(Adds comments, warning about European energy)
By Patricia Zengerle
WASHINGTON, April 4 (Reuters) - A senior European Union official said on Tuesday he had seen no sign that U.S. President Donald Trump’s administration planned to lift sanctions on Russia over its activities in Ukraine, and warned that unilateral American sanctions on Russia could destabilize some European energy markets.
“We have had no such indication,” David O‘Sullivan, the head of the EU mission to the United States, told a Senate Foreign Relations Committee hearing on how the United States and EU could work together to push back against Russian aggression.
“I think there is still remarkable unity of purpose between the United States and the European Union with regard to those issues,” O‘Sullivan said.
Allegations by U.S. intelligence agencies that Russian actors were behind the hacking of senior Democratic Party operatives and spreading disinformation during the 2016 U.S. presidential election have lingered over Trump’s tenure.
Democrats charge the Russians wanted to tilt the election toward the Republican, who worried lawmakers from both parties during his campaign by calling for warmer relations with Russia. Trump has dismissed that claim, and Russia denies the allegations.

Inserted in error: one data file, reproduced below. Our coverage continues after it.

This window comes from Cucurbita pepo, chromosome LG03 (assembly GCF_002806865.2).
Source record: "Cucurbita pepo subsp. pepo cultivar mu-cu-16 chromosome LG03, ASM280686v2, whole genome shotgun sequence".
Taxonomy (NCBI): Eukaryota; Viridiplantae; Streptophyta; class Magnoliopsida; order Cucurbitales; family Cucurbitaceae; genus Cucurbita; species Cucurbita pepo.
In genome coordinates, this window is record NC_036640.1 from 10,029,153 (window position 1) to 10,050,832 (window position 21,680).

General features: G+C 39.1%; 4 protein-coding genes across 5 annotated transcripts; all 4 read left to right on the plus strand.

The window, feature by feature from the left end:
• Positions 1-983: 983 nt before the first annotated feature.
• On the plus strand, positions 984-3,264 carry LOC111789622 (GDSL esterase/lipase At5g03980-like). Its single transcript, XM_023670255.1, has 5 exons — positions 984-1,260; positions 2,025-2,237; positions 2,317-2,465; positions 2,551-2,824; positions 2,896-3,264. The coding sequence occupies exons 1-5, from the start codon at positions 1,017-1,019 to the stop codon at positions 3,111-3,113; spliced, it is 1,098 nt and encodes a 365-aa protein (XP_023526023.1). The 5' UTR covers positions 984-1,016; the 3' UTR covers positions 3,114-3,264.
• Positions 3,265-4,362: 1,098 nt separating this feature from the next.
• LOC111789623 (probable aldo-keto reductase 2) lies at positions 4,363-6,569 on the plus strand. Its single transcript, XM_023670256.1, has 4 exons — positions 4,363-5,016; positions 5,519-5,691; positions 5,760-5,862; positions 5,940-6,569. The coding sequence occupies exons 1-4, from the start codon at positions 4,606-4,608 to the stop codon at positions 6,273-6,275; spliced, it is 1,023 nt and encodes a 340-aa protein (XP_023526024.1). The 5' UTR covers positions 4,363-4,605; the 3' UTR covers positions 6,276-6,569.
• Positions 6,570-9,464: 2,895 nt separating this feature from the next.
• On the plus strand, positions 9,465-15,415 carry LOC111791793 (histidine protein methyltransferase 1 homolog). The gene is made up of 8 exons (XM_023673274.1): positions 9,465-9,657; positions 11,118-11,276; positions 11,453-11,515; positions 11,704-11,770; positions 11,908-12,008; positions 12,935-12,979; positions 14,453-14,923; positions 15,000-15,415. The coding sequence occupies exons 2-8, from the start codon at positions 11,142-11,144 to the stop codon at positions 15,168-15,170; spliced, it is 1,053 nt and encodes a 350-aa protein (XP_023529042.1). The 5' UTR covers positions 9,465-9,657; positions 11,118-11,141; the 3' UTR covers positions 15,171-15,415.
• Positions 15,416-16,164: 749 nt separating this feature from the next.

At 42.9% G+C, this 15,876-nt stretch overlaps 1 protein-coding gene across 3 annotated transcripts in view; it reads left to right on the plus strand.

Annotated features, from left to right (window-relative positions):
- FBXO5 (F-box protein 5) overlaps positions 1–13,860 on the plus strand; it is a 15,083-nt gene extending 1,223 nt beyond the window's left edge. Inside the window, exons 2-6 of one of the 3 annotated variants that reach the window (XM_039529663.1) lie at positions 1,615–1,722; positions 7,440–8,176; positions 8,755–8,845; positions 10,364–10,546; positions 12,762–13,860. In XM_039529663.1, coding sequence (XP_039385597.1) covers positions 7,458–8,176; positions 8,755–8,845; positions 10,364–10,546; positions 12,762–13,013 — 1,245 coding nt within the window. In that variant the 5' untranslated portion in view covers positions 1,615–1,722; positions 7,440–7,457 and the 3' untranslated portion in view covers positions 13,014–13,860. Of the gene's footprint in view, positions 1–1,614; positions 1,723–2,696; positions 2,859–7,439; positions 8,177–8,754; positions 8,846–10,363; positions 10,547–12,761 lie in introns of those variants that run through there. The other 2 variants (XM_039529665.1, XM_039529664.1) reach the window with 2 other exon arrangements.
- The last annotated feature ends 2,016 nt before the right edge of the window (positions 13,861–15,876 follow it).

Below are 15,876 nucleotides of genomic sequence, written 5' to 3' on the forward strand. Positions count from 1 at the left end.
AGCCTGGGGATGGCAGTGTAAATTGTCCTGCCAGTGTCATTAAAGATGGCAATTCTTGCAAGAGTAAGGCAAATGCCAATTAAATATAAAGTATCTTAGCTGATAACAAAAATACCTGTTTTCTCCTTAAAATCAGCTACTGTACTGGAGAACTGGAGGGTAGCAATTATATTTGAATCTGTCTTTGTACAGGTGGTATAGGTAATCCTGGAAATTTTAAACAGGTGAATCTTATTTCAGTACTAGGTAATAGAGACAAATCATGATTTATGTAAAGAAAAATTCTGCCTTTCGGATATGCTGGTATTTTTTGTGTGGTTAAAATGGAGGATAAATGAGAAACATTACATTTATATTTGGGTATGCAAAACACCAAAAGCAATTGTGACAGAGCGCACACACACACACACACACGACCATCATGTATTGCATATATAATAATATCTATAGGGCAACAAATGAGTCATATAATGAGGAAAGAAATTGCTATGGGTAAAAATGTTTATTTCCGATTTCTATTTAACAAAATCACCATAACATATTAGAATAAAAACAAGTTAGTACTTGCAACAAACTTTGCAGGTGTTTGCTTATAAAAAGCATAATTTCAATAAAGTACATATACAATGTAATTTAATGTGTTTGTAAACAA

During the hearing, Corker questioned the wisdom of legislation to impose more sanctions on Russia over its aggressive actions in Ukraine and Syria. Senator Ben Cardin, the foreign relations committee’s top Democrat, drafted such a bill earlier this year. It is sponsored by both Democrats and Republicans.
Corker asked O‘Sullivan whether it would be preferable for the United States to act unilaterally or work with the European Union on such sanctions.
O‘Sullivan said “close coordination” would be preferable.
“We have moved in lockstep throughout this process and I think that has not only ensured of the right political response, but also the effectiveness of the sanctions,” O‘Sullivan said.
Some of the ideas that have been discussed could have a serious impact on the European energy sector, he said.
“Many of our member states are heavily dependent upon imports from Russia and it would be very important not to destabilize that situation,” O‘Sullivan said.
Cardin said some sanctions Europe has imposed on Russia are stronger those by the United States. “There may be some interest for us to try to pattern some of our sanctions on what Europe has already imposed on Russia,” he said.
Reporting by Patricia Zengerle; Editing by Chizu Nomiyama and Richard Chang